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Stock Market

U.S Stocks close lower, as Facebook, Amazon, Google drop 2%

Recent sell-offs were triggered by leading tech brands including Facebook, Amazon, Google.

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Facebook, Microsoft, Amazon shares drop, top U.S official orders lockdown, Nigerian Stock Market starts the week red, Investors lose N119.15

U.S Stocks closed lower at the last trading session for the week after a volatile session. These recent sell-offs were triggered by leading tech brands such as Facebook, Amazon, and Google, which lost more than 2%. Netflix’s stock price lost 1.8% and Microsoft also dropped 1.4%.

However, Apple’s stock price ended the trading session up by 0.1% after falling as much as 8.3%. Tesla’s share price also reversed a drop of more than 8%, ended the trading session up 2.8%.

READ: Nigerian billionaires lose billions amid COVID-19 pandemic

The Dow Jones Industrial Average closed 159.42 points lower, or 0.6%, at 28,133.31 points. At one point, the 30-stock average fell as much as 628.05 points or 2.2%. The Dow was also higher for a moment yesterday.

The S&P 500 dropped 0.8% to 3,426.96 but finished well off its session low. The broader-market index plunged by 3.1% at its session low and briefly traded positive on the day. The Nasdaq Composite also dropped 1.3% to 11,313.13 but also closed well above its low of the day.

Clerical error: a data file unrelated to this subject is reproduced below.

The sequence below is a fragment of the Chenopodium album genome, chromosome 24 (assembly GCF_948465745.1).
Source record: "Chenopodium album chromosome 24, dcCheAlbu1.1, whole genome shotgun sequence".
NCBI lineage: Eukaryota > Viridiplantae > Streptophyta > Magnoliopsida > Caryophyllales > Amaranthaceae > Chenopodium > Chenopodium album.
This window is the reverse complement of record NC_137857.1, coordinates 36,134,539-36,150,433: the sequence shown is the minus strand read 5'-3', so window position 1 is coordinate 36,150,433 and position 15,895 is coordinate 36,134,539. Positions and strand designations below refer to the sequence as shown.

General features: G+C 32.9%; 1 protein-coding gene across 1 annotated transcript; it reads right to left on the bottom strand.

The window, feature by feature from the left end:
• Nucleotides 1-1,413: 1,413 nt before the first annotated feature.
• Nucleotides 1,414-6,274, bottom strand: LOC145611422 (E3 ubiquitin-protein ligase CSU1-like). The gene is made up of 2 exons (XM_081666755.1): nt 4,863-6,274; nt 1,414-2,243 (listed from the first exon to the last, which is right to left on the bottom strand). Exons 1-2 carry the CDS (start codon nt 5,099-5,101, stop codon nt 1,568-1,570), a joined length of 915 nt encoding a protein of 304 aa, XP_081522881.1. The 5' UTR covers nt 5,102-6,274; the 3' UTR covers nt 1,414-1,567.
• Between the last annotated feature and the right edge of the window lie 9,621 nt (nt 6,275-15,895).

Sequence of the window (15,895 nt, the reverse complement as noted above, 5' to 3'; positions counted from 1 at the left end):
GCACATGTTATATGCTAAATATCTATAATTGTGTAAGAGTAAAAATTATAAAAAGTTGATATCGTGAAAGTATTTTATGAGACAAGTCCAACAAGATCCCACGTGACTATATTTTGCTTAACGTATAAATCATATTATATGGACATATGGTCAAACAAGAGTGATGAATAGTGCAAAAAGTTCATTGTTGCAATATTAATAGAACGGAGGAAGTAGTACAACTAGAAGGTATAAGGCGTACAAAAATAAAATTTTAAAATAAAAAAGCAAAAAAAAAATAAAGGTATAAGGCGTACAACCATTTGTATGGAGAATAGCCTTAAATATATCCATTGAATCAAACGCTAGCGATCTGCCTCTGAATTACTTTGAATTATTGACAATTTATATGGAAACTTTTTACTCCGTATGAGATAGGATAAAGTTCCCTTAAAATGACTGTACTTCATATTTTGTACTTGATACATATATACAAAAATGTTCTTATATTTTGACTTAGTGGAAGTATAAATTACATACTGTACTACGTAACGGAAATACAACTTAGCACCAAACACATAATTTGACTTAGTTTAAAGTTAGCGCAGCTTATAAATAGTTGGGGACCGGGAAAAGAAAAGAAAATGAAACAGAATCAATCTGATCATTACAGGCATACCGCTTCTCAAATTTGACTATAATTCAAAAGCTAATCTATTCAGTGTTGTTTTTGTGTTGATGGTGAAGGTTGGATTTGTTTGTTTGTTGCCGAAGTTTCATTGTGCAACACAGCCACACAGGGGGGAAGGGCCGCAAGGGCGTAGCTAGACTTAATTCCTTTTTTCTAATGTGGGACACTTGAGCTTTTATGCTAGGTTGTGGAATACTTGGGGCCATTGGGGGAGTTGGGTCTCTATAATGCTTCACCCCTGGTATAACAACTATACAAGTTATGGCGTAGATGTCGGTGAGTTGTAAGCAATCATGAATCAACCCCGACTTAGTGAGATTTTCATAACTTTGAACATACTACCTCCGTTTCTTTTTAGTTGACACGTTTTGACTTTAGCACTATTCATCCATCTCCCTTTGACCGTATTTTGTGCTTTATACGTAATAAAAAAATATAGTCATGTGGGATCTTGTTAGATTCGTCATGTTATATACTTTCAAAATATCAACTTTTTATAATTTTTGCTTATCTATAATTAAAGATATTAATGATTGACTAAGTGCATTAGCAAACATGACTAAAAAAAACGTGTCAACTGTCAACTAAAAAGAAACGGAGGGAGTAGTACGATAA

READ: Nigeria might fall into recession – Budget Office

In an explanatory note to Nairametrics Stephen Innes, Chief Global Market Strategist at AxiCorp spoke on the prevailing market conditions and the macros triggering the sell-offs. He said;

“This sell-off looks an awful lot like a retail meltdown, similar to what we see in China markets as a lot of weak retail longs getting taken to the cleaners by the aggressive short seller on the street in a vast momentum style clean out, but I think there is more than meets the eye.

“While I don’t think it’s a healthy meltdown, getting rid of some of the short-term speculator froth will offer up better levels for the Wall of Money to indulge as we know the Fed is going anywhere soon, although probably holding back the big guns for a possible rainy day in the future if the winter months prove to be explosive for the virus.”

READ: What bad stocks have in common with bitter relationships 

However, there appears to be no particular driver of the recent sell-offs recorded in the world’s largest equity markets other than a reversal of the substantial gains seen over the past two weeks on the surface.

Olumide Adesina is a France-born Nigerian. He is a Certified Investment Trader, with more than 15 years of working expertise in Investment trading. Follow Olumide on Twitter @tokunboadesina. He is a Member of the Chartered Financial Analyst Society.

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Spotlight Stories

Sell frenzy wipes out N1.1 trillion from market capitalization of Nigerian stocks

Nigerian Stocks end February with N1.1 trillion loss in market value, first loss since September 2020.

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Investors flee Nigerian Stocks as FDI and FPI dips

The Nigerian Stock Exchange ended February with a 6.16% loss ending 7 months winning streak that started in July 2020.

Year-to-date, the Nigerian stock exchange also swung to a loss of -1.17% after closing the month of January with a 5.32% gain. Out of the 166 stocks tracked by Nairametrics 53 stocks posted losses while 35 stocks gained, the rest were flat.